| ||company: Couro Vegetal da Amazônia; AmazonLife|
product: vegetal leather
distribution: in several European countries
company: Couro Vegetal da Amazônia Project started as a project for developing local communities of rubber tappers in Amazonia and gave birth to the Treetap vegetal leather. By working to develop, produce, and commercialise the innovative wild rubber product, the project contributes to improving the quality of life in rubber tapping communities. AmazonLife produces apparel and home products made from Treetap®.
products: TreeTap is sold as either raw material or manufactured into products such as purses, bags, furniture, or other accessories (it has also been bought by Hermes Paris for bags).
All the Treetap® material undergoes a strict quality control, specially prepared by AmazonLife. This has been developed in collaboration with rubber specialist chemists. Each Treetap® sheet is inspected on the basis of seven criteria in order to ensure its uniformity, durability and strength.
prices: TreeTap products are truly stunning, and feature mainly assorted bags and purses, though also available is a limited selection of accessories such as a sleek but handy wallet (US$33), coin, pencil, and cosmetic cases ($9-$32), and a stylin’ ‘coconut hat’ ($17.50). With bags that range from simple-yet-cool briefcases ($41-$44) and a duffel-style travel bag ($84) to the ultra-chic purse collection ($28-$75) and some urban-style backpacks, they’ve got something for everyone.
sustainability features: Treetap is a partner of the Wild Rubber Project, which aims at producing and marketing rubber products made in a sustainable way. The production of Treetap is an economic alternative for the rubber tapper populations, contributing to the valorisation of their traditional cultures and the preservation and sustainable use of the biodiversity of their native lands and reserves. Today, the communities work in 32 production units within the forest and have a guarantee that they can produce and sell 40,000 sheets of wild rubber laminates per year at ten times the previous price. Everyone involved in production is guaranteed a decent wage by the company's fair trade policy and tappers are co-owners of a patented process, turning out material for accessories now found in some of the world's most exclusive boutiques. With some 200 families – approximately 1000 people – involved so far, the product's economic success has allowed for people to improve their quality of life, improved access to citizenship and credit – a notorious obstacle faced by the poor in Brazil, where many people have no identification documents and receive no money for their work. It is done in a way that respects both the environment and their traditional cultures.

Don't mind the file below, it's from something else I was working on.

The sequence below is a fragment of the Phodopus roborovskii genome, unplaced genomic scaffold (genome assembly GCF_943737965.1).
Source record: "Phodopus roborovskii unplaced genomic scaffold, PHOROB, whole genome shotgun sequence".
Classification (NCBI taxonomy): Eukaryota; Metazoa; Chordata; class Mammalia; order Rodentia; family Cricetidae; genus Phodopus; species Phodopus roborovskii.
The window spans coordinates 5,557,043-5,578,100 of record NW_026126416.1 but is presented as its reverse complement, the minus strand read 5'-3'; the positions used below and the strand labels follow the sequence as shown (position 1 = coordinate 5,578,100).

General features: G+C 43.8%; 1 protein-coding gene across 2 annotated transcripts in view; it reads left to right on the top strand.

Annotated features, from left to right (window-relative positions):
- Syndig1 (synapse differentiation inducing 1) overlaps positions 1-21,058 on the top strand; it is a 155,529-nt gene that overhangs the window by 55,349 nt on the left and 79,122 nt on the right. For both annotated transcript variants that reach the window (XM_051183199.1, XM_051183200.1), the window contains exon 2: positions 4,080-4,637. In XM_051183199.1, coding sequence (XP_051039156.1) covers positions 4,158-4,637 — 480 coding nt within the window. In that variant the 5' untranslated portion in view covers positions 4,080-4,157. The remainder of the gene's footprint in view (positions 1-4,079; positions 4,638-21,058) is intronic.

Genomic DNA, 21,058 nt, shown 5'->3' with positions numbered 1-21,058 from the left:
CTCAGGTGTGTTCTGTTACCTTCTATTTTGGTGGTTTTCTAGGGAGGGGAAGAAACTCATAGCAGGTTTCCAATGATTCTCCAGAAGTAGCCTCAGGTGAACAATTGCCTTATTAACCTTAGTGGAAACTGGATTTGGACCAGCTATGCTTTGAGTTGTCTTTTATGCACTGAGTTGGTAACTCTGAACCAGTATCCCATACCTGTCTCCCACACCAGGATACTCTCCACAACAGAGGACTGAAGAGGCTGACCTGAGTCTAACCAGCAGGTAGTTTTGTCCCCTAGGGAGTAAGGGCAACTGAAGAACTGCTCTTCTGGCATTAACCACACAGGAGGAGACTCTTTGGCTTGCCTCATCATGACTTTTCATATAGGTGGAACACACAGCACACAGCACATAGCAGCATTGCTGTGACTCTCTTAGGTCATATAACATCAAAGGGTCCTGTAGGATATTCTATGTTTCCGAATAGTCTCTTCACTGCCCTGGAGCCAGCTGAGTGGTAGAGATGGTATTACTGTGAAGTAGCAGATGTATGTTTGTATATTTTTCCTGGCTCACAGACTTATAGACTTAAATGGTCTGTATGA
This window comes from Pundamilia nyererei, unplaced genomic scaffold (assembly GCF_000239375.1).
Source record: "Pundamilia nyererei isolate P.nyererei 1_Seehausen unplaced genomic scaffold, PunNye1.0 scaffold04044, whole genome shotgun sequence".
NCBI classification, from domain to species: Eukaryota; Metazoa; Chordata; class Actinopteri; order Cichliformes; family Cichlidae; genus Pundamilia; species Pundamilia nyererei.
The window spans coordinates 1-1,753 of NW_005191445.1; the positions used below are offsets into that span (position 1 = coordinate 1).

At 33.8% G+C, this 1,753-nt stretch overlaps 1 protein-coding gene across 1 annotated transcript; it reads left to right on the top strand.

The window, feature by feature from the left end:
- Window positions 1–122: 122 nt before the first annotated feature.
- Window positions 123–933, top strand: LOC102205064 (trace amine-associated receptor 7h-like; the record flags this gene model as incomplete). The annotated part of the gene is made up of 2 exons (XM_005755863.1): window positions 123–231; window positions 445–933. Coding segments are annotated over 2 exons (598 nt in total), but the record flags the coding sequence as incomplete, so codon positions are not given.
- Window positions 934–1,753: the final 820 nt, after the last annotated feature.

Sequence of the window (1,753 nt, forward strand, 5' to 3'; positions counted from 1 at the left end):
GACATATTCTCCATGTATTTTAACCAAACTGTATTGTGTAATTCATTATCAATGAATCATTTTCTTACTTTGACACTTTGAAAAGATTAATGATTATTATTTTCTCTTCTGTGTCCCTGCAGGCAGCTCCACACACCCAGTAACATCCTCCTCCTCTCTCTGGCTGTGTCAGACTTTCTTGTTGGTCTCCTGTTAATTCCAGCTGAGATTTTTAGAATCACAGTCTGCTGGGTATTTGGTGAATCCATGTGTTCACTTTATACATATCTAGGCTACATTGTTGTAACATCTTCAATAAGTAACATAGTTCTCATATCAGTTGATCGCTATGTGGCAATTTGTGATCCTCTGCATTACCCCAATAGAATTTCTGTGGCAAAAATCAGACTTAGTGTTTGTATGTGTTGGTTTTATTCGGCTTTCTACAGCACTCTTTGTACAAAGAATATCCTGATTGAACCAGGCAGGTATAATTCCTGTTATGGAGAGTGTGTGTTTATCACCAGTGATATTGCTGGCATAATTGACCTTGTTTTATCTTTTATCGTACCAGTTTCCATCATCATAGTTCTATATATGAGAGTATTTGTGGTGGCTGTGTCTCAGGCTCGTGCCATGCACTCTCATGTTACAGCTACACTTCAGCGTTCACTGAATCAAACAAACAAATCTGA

The forest units are now undergoing FSC (Forest Stewardship Council) certification, ensuring the long-term sustainable production of wild rubber.